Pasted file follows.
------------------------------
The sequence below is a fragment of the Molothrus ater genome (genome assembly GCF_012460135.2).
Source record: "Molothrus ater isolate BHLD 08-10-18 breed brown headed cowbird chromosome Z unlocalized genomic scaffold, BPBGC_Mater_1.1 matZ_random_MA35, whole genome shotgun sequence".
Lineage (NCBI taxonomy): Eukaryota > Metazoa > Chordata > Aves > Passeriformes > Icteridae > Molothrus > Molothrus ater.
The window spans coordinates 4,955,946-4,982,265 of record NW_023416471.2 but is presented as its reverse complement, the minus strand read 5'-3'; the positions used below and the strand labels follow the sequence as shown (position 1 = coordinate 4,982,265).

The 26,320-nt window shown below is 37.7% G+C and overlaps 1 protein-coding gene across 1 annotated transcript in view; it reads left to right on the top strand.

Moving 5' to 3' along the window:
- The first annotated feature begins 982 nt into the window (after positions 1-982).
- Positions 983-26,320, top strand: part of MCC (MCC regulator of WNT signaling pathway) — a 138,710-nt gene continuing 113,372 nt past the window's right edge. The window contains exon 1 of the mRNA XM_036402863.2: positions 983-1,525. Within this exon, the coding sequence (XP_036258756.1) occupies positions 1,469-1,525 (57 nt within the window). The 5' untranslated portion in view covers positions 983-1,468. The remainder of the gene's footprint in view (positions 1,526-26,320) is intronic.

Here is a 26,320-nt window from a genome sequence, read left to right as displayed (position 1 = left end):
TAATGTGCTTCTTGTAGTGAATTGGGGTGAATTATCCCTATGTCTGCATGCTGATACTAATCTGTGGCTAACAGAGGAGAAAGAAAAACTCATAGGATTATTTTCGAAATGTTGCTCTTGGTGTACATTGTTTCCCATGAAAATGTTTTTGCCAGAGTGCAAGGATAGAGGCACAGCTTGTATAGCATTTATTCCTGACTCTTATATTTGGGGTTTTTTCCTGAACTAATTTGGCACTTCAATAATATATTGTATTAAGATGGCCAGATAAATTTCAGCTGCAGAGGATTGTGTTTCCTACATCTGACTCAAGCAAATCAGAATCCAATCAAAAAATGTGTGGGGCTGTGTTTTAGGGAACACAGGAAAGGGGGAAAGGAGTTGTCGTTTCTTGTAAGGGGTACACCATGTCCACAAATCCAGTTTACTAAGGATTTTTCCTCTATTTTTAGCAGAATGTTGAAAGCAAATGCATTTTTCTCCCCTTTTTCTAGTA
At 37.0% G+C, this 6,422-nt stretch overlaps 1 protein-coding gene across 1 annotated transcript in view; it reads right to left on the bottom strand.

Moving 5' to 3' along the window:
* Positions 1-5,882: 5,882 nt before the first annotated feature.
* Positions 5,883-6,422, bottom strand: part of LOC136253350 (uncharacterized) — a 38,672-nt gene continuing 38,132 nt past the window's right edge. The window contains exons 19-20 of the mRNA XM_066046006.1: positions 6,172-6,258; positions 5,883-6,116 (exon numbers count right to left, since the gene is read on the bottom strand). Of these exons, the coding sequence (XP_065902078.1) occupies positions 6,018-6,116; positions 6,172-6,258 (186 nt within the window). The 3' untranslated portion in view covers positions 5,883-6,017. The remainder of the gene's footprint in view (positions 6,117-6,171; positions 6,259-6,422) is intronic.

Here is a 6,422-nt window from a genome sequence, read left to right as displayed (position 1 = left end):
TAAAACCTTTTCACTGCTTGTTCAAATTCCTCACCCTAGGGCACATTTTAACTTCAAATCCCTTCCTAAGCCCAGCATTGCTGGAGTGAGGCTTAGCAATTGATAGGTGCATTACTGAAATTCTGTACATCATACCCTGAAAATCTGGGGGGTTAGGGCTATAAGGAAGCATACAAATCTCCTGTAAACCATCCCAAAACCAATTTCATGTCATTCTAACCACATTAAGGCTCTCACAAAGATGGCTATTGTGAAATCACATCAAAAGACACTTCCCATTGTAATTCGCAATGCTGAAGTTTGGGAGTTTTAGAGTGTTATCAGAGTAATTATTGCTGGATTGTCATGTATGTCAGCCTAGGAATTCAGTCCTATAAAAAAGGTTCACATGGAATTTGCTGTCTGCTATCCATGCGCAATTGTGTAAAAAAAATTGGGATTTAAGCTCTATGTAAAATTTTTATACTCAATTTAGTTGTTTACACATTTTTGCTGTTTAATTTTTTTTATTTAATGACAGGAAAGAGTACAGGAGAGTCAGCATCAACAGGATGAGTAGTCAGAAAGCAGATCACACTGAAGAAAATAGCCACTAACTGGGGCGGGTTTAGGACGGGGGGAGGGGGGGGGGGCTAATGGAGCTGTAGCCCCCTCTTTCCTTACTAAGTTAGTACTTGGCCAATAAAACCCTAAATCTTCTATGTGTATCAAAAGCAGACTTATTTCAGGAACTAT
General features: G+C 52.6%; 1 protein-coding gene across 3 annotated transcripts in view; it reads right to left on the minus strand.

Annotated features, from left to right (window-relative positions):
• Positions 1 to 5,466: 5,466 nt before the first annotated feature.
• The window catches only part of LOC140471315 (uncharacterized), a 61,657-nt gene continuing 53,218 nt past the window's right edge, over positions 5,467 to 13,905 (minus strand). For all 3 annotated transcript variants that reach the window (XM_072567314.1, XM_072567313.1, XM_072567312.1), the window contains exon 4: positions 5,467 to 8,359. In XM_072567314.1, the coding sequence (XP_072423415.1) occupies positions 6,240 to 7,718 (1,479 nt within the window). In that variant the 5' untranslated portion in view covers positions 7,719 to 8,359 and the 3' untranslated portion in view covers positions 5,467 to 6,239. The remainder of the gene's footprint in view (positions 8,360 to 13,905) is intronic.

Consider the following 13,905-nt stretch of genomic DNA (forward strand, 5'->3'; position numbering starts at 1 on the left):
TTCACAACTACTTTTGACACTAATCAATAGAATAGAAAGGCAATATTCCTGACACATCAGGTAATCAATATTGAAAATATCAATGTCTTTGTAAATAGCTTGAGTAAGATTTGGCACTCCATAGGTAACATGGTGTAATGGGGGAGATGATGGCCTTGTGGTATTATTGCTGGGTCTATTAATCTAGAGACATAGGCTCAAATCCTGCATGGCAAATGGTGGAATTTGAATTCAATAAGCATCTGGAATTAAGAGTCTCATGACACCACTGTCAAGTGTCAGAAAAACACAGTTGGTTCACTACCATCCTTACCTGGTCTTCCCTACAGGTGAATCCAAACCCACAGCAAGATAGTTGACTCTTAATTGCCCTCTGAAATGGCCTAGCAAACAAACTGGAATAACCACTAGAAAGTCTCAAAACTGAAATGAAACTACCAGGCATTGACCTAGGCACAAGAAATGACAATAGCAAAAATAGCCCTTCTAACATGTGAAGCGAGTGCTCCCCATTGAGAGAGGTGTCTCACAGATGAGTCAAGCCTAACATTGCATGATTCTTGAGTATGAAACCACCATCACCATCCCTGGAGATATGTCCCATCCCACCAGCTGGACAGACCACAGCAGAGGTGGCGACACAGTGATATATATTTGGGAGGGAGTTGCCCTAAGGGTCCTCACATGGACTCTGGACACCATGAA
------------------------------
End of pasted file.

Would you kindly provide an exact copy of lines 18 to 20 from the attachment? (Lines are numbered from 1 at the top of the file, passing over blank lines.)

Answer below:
Annotated features, from left to right (window-relative positions):
• Positions 1 to 5,466: 5,466 nt before the first annotated feature.
• The window catches only part of LOC140471315 (uncharacterized), a 61,657-nt gene continuing 53,218 nt past the window's right edge, over positions 5,467 to 13,905 (minus strand). For all 3 annotated transcript variants that reach the window (XM_072567314.1, XM_072567313.1, XM_072567312.1), the window contains exon 4: positions 5,467 to 8,359. In XM_072567314.1, the coding sequence (XP_072423415.1) occupies positions 6,240 to 7,718 (1,479 nt within the window). In that variant the 5' untranslated portion in view covers positions 7,719 to 8,359 and the 3' untranslated portion in view covers positions 5,467 to 6,239. The remainder of the gene's footprint in view (positions 8,360 to 13,905) is intronic.